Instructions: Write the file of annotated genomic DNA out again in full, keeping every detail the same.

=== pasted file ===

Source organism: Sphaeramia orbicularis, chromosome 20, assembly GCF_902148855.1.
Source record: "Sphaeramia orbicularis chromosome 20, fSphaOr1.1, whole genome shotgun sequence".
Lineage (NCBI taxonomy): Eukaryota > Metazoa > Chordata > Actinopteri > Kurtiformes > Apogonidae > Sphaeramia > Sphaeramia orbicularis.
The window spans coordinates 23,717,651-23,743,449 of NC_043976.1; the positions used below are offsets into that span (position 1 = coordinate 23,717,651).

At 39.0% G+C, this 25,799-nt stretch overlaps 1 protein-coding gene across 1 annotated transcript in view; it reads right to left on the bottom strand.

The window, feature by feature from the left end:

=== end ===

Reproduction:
Source organism: Sphaeramia orbicularis, chromosome 20, assembly GCF_902148855.1.
Source record: "Sphaeramia orbicularis chromosome 20, fSphaOr1.1, whole genome shotgun sequence".
Lineage (NCBI taxonomy): Eukaryota > Metazoa > Chordata > Actinopteri > Kurtiformes > Apogonidae > Sphaeramia > Sphaeramia orbicularis.
The window spans coordinates 23,717,651-23,743,449 of NC_043976.1; the positions used below are offsets into that span (position 1 = coordinate 23,717,651).

At 39.0% G+C, this 25,799-nt stretch overlaps 1 protein-coding gene across 1 annotated transcript in view; it reads right to left on the bottom strand.

The window, feature by feature from the left end: